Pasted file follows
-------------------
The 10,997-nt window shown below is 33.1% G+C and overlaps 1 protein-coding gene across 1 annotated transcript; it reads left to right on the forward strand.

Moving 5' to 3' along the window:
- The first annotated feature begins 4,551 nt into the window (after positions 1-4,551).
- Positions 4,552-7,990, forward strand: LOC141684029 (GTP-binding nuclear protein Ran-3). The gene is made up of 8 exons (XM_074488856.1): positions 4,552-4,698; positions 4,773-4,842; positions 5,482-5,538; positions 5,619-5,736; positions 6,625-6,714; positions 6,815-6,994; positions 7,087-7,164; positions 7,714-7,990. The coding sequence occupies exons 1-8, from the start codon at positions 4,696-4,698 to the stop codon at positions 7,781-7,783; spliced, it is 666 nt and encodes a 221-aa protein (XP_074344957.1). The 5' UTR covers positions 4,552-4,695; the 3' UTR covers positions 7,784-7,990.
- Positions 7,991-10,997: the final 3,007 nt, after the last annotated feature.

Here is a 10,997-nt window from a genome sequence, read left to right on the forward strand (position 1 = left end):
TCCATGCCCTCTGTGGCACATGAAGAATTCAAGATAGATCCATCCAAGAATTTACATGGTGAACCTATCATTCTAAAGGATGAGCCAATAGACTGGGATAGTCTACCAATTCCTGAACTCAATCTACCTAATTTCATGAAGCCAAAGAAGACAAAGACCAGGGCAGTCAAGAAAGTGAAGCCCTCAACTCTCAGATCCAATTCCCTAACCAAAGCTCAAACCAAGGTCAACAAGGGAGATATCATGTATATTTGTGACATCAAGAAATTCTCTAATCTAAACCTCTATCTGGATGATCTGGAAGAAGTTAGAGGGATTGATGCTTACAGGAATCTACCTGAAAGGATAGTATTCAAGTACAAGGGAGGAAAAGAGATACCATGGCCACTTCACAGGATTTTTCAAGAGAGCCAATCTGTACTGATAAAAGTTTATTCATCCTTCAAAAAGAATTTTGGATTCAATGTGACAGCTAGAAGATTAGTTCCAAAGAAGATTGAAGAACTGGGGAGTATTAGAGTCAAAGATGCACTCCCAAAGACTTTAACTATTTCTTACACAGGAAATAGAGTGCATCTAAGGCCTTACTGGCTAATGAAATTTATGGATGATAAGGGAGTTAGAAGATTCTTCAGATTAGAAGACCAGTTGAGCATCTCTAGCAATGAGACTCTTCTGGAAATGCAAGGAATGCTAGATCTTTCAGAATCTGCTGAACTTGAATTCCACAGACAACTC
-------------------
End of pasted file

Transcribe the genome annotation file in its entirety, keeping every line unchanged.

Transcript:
The 10,997-nt window shown below is 33.1% G+C and overlaps 1 protein-coding gene across 1 annotated transcript; it reads left to right on the forward strand.

Moving 5' to 3' along the window:
- The first annotated feature begins 4,551 nt into the window (after positions 1-4,551).
- Positions 4,552-7,990, forward strand: LOC141684029 (GTP-binding nuclear protein Ran-3). The gene is made up of 8 exons (XM_074488856.1): positions 4,552-4,698; positions 4,773-4,842; positions 5,482-5,538; positions 5,619-5,736; positions 6,625-6,714; positions 6,815-6,994; positions 7,087-7,164; positions 7,714-7,990. The coding sequence occupies exons 1-8, from the start codon at positions 4,696-4,698 to the stop codon at positions 7,781-7,783; spliced, it is 666 nt and encodes a 221-aa protein (XP_074344957.1). The 5' UTR covers positions 4,552-4,695; the 3' UTR covers positions 7,784-7,990.
- Positions 7,991-10,997: the final 3,007 nt, after the last annotated feature.

Here is a 10,997-nt window from a genome sequence, read left to right on the forward strand (position 1 = left end):
TCCATGCCCTCTGTGGCACATGAAGAATTCAAGATAGATCCATCCAAGAATTTACATGGTGAACCTATCATTCTAAAGGATGAGCCAATAGACTGGGATAGTCTACCAATTCCTGAACTCAATCTACCTAATTTCATGAAGCCAAAGAAGACAAAGACCAGGGCAGTCAAGAAAGTGAAGCCCTCAACTCTCAGATCCAATTCCCTAACCAAAGCTCAAACCAAGGTCAACAAGGGAGATATCATGTATATTTGTGACATCAAGAAATTCTCTAATCTAAACCTCTATCTGGATGATCTGGAAGAAGTTAGAGGGATTGATGCTTACAGGAATCTACCTGAAAGGATAGTATTCAAGTACAAGGGAGGAAAAGAGATACCATGGCCACTTCACAGGATTTTTCAAGAGAGCCAATCTGTACTGATAAAAGTTTATTCATCCTTCAAAAAGAATTTTGGATTCAATGTGACAGCTAGAAGATTAGTTCCAAAGAAGATTGAAGAACTGGGGAGTATTAGAGTCAAAGATGCACTCCCAAAGACTTTAACTATTTCTTACACAGGAAATAGAGTGCATCTAAGGCCTTACTGGCTAATGAAATTTATGGATGATAAGGGAGTTAGAAGATTCTTCAGATTAGAAGACCAGTTGAGCATCTCTAGCAATGAGACTCTTCTGGAAATGCAAGGAATGCTAGATCTTTCAGAATCTGCTGAACTTGAATTCCACAGACAACTC